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How can I test in PowerShell code if a folder is a junction point?

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Are you going to mark a post as the right answer? –  Chris Jones Feb 24 '10 at 14:41
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4 Answers

up vote 4 down vote accepted

Take a look at this blog: http://blogs.msdn.com/powershell/archive/2010/02/10/viewing-junctions-with-dir.aspx

the way to do it is to copy the built in file system formatting file, modify it so that junctions are indicated, then load it with Update-FormatData:

From the Blog:

The file system formatting rules are in $pshome\FileSystem.Format.ps1xml. I copied this, then in the element [ViewDefinitions –> View –> TableControl –> TableRowEntries –> TableRowEntry –> TableColumnItems –> TableColumnItem] I changed the content of PropertyName with value of ‘Mode’ to the following:

"$($.Mode)$(if($.Attributes -band [IO.FileAttributes]::ReparsePoint) {'J'})"

This does a bitwise AND on the DirectoryInfo object Attributes property ($_.Attributes) against the .Net System.IO.FileAttributes.ReparsePoint enum value. If the result is not zero, it displays a ‘J’ next to the other file mode attributes. Next, load the new formatting file like this:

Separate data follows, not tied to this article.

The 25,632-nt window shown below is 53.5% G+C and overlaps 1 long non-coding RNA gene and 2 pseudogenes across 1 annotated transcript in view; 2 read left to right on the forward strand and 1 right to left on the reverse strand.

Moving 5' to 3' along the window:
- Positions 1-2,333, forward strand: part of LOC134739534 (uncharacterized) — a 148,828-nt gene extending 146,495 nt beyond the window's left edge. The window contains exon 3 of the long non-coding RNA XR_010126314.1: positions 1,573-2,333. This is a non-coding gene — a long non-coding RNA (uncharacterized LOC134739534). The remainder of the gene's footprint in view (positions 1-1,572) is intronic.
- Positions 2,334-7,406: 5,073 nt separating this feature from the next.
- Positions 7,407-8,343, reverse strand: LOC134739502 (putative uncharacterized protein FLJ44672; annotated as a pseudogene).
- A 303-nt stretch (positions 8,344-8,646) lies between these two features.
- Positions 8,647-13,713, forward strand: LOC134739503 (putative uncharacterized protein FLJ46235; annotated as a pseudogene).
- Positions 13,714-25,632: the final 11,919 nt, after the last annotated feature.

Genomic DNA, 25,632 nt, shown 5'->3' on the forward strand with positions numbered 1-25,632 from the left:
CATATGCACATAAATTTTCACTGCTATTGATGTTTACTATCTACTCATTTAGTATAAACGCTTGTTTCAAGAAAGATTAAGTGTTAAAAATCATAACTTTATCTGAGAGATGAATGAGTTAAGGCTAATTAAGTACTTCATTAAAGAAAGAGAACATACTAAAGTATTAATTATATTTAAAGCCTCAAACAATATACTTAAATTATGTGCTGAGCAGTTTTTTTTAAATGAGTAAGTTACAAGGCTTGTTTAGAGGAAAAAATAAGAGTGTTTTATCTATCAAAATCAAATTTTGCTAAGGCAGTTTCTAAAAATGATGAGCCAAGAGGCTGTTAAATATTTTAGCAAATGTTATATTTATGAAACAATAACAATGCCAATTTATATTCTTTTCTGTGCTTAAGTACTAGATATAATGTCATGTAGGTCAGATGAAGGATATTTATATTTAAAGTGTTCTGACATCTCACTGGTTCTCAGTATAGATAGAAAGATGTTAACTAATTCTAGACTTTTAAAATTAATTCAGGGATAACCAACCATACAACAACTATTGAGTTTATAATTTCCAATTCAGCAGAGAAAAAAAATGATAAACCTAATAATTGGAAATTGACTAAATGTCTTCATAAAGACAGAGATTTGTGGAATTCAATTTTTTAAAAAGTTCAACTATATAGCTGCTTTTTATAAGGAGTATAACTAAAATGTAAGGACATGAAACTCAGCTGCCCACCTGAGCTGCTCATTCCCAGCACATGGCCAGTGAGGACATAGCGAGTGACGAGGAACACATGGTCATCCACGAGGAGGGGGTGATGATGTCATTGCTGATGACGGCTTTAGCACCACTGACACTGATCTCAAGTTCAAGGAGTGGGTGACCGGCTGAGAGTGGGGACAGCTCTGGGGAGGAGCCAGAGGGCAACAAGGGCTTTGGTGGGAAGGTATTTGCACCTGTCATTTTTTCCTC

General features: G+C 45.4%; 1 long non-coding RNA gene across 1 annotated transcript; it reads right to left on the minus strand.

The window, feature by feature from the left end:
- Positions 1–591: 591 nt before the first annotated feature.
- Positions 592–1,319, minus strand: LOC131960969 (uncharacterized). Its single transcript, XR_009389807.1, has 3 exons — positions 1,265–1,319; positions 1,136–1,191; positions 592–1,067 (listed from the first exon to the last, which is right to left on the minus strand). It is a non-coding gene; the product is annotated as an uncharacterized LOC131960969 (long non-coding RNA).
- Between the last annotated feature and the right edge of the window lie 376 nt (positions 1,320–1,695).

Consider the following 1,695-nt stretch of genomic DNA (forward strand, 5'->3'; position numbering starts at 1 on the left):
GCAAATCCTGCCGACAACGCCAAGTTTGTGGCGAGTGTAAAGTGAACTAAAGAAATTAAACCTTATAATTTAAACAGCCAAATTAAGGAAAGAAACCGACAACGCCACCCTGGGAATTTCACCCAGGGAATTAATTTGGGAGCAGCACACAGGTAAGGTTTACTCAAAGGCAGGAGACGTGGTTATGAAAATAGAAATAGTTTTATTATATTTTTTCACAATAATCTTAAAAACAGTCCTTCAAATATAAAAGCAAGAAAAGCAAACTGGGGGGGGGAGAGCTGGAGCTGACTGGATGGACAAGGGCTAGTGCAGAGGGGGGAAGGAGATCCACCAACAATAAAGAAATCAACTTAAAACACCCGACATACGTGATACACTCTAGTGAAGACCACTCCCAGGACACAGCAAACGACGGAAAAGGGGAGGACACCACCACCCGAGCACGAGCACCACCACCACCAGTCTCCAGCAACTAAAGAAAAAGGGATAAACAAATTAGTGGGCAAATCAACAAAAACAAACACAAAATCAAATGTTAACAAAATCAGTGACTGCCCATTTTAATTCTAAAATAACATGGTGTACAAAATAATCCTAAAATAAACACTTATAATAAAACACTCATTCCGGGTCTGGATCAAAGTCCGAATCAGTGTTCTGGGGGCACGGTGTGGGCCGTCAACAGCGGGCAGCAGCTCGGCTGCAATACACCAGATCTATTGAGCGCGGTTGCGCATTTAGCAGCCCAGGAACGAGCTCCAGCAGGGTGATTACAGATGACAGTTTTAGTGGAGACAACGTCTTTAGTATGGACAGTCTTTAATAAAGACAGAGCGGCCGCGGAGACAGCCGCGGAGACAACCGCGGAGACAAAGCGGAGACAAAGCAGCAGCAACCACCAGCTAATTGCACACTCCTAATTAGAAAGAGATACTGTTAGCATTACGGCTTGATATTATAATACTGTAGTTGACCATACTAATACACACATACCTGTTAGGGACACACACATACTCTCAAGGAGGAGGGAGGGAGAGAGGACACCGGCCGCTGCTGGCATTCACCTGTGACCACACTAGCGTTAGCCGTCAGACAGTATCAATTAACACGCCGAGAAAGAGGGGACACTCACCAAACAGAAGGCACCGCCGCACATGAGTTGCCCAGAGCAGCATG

PS> Update-FormatData -PrependPath myFilesystem.format.ps1xml

The PrependPath parameter ensures that the new formatting file is loaded before the built-in formatting files.

Directory alink has a ‘J’ in the mode column, seems to work!

It's in the Mode column J for Junction.

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Thanks Chris, this is exactly what I need! –  Serge van den Oever Mar 4 '10 at 20:19
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FYI, if you happen to be running PowerShell Community Extensions, this info is available as output (and as a note property) on output of Get-ChildItem:

21> gci .\Roaming\Microsoft\eHome


    Directory: Microsoft.PowerShell.Core\FileSystem::C:\Users...


Mode           LastWriteTime       Length Name
----           -------------       ------ ----
d----     2/15/2010 12:18 AM        <DIR> DvdCoverCache
d----      8/9/2009  1:10 AM    <SYMLINK> DvdInfoCache [\...
d----      8/8/2009 11:51 PM        <DIR> DvdInfoCache.orig
d----    10/22/2009  7:12 PM        <DIR> mcl_images

However for programmatic access I would access the info via the Attributes property as the other poster suggests.

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If you have the PowerShell Community Extensions which I would recommend if you are working with junctions you can do the following to determine if a folder is a junction or not:

Import-Module pscx
if ((Get-Item *test_folder*).ReparsePoint){
    Write-Host "YES"
}
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If (Get-Item Test Folder).Attributes.ToString().Contains("ReparsePoint"){Code}

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